A government effort to crack down on prescription drug abuse must not exacerbate the undertreatment of chronic pain.
The Bush administration last month unveiled a strategy to fight a frightening escalation in the illegal diversion and misuse of prescription drugs. This is, of course, an essential goal. But policy-makers engaged in this effort must address a fundamental paradox.
While the government estimates that 6.2 million Americans abuse prescription drugs (often opioid painkillers), an untold number of the many millions of Americans who experience chronic pain are undertreated for that pain. Some of the methods used to control drug abuse make physicians fearful of prescribing opioid painkillers for patients who truly need these medications.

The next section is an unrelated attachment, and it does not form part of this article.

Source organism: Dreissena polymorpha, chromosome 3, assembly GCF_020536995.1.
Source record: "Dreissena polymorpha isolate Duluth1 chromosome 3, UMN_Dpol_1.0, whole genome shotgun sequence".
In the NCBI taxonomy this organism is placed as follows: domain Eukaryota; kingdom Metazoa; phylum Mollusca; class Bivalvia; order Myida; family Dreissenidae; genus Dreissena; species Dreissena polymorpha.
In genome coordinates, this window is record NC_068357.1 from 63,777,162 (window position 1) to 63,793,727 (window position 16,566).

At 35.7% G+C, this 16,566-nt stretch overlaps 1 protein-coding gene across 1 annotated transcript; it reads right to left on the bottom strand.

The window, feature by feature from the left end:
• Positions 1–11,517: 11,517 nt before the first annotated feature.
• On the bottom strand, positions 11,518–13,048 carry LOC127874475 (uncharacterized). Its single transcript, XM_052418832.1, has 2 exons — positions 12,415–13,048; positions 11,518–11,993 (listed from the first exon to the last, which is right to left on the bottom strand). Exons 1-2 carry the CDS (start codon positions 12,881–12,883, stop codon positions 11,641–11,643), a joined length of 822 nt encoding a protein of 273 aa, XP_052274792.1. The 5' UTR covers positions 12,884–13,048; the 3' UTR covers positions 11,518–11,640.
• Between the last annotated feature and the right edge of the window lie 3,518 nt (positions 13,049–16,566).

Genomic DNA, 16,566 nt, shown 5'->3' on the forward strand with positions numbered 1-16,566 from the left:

That is why any attempt to clamp down on prescription drug abuse must not discourage patients and physicians from appropriately treating chronic pain. The federal initiative can achieve this balance if carried out properly.
President Bush's strategy includes a crackdown on rogue Internet pharmacies selling controlled substances illegally, an increase in the number of state prescription monitoring programs, and wider dissemination of educational and training materials to physicians authorized to prescribe controlled substances.
I have found it helpful to do the stretching exercises my physical therapist recommends. Do some core strengthening exercises, such as the ones highlighted at The Mayo Clinic. By keeping your core strong, your back won't put itself in a position to cause that sciatica pain you are having.